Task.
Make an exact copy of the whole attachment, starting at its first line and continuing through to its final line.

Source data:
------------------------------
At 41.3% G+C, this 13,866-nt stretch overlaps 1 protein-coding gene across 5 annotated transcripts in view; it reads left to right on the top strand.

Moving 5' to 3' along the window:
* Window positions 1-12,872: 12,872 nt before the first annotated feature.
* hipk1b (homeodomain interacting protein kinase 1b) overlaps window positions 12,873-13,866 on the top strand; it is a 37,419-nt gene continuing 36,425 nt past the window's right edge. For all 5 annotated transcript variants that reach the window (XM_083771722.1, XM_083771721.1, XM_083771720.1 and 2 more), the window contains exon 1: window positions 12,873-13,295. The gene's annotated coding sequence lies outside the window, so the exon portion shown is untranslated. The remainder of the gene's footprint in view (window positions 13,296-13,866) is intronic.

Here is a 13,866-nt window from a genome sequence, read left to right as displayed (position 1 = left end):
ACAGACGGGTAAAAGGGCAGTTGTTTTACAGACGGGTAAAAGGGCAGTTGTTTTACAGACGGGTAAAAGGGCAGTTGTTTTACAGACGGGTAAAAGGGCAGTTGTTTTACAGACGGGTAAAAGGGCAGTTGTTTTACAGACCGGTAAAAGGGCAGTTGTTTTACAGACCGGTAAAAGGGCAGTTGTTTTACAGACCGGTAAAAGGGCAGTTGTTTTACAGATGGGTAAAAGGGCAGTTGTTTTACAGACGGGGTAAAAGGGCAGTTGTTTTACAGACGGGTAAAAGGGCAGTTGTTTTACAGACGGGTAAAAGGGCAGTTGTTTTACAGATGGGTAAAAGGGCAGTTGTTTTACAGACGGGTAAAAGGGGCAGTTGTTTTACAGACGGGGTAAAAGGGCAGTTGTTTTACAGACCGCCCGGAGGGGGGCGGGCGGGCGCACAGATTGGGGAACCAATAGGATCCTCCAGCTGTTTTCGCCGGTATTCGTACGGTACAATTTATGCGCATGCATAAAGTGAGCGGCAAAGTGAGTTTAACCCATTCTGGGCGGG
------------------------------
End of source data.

At 41.3% G+C, this 13,866-nt stretch overlaps 1 protein-coding gene across 5 annotated transcripts in view; it reads left to right on the top strand.

Moving 5' to 3' along the window:
* Window positions 1-12,872: 12,872 nt before the first annotated feature.
* hipk1b (homeodomain interacting protein kinase 1b) overlaps window positions 12,873-13,866 on the top strand; it is a 37,419-nt gene continuing 36,425 nt past the window's right edge. For all 5 annotated transcript variants that reach the window (XM_083771722.1, XM_083771721.1, XM_083771720.1 and 2 more), the window contains exon 1: window positions 12,873-13,295. The gene's annotated coding sequence lies outside the window, so the exon portion shown is untranslated. The remainder of the gene's footprint in view (window positions 13,296-13,866) is intronic.

Here is a 13,866-nt window from a genome sequence, read left to right as displayed (position 1 = left end):
ACAGACGGGTAAAAGGGCAGTTGTTTTACAGACGGGTAAAAGGGCAGTTGTTTTACAGACGGGTAAAAGGGCAGTTGTTTTACAGACGGGTAAAAGGGCAGTTGTTTTACAGACGGGTAAAAGGGCAGTTGTTTTACAGACCGGTAAAAGGGCAGTTGTTTTACAGACCGGTAAAAGGGCAGTTGTTTTACAGACCGGTAAAAGGGCAGTTGTTTTACAGATGGGTAAAAGGGCAGTTGTTTTACAGACGGGGTAAAAGGGCAGTTGTTTTACAGACGGGTAAAAGGGCAGTTGTTTTACAGACGGGTAAAAGGGCAGTTGTTTTACAGATGGGTAAAAGGGCAGTTGTTTTACAGACGGGTAAAAGGGGCAGTTGTTTTACAGACGGGGTAAAAGGGCAGTTGTTTTACAGACCGCCCGGAGGGGGGCGGGCGGGCGCACAGATTGGGGAACCAATAGGATCCTCCAGCTGTTTTCGCCGGTATTCGTACGGTACAATTTATGCGCATGCATAAAGTGAGCGGCAAAGTGAGTTTAACCCATTCTGGGCGGG